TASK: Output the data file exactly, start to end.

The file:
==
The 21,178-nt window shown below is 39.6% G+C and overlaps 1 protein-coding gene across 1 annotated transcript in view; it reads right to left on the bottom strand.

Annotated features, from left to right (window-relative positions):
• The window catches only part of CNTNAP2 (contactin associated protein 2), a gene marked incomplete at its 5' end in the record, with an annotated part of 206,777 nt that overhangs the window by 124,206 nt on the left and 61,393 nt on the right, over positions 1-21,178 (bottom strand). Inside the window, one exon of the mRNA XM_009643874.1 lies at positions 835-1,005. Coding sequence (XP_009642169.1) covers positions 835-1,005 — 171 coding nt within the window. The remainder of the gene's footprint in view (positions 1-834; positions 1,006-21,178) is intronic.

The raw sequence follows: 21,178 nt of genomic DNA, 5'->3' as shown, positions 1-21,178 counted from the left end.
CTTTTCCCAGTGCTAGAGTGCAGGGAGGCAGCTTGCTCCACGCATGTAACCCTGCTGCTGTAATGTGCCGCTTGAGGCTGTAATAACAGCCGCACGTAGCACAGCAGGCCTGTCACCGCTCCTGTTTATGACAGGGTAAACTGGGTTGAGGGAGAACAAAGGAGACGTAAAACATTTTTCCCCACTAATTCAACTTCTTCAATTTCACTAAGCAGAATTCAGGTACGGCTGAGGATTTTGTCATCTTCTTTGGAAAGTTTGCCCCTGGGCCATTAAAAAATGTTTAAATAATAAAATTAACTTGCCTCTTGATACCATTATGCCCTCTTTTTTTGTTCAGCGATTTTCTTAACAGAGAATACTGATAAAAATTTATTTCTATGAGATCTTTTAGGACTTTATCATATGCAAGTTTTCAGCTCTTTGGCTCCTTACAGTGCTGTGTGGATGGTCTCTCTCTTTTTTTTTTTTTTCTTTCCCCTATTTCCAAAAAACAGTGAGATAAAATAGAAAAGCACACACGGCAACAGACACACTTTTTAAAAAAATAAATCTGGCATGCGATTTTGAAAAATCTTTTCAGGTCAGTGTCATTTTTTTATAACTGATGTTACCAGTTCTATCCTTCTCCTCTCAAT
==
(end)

The 21,178-nt window shown below is 39.6% G+C and overlaps 1 protein-coding gene across 1 annotated transcript in view; it reads right to left on the bottom strand.

Annotated features, from left to right (window-relative positions):
• The window catches only part of CNTNAP2 (contactin associated protein 2), a gene marked incomplete at its 5' end in the record, with an annotated part of 206,777 nt that overhangs the window by 124,206 nt on the left and 61,393 nt on the right, over positions 1-21,178 (bottom strand). Inside the window, one exon of the mRNA XM_009643874.1 lies at positions 835-1,005. Coding sequence (XP_009642169.1) covers positions 835-1,005 — 171 coding nt within the window. The remainder of the gene's footprint in view (positions 1-834; positions 1,006-21,178) is intronic.

The raw sequence follows: 21,178 nt of genomic DNA, 5'->3' as shown, positions 1-21,178 counted from the left end.
CTTTTCCCAGTGCTAGAGTGCAGGGAGGCAGCTTGCTCCACGCATGTAACCCTGCTGCTGTAATGTGCCGCTTGAGGCTGTAATAACAGCCGCACGTAGCACAGCAGGCCTGTCACCGCTCCTGTTTATGACAGGGTAAACTGGGTTGAGGGAGAACAAAGGAGACGTAAAACATTTTTCCCCACTAATTCAACTTCTTCAATTTCACTAAGCAGAATTCAGGTACGGCTGAGGATTTTGTCATCTTCTTTGGAAAGTTTGCCCCTGGGCCATTAAAAAATGTTTAAATAATAAAATTAACTTGCCTCTTGATACCATTATGCCCTCTTTTTTTGTTCAGCGATTTTCTTAACAGAGAATACTGATAAAAATTTATTTCTATGAGATCTTTTAGGACTTTATCATATGCAAGTTTTCAGCTCTTTGGCTCCTTACAGTGCTGTGTGGATGGTCTCTCTCTTTTTTTTTTTTTTCTTTCCCCTATTTCCAAAAAACAGTGAGATAAAATAGAAAAGCACACACGGCAACAGACACACTTTTTAAAAAAATAAATCTGGCATGCGATTTTGAAAAATCTTTTCAGGTCAGTGTCATTTTTTTATAACTGATGTTACCAGTTCTATCCTTCTCCTCTCAAT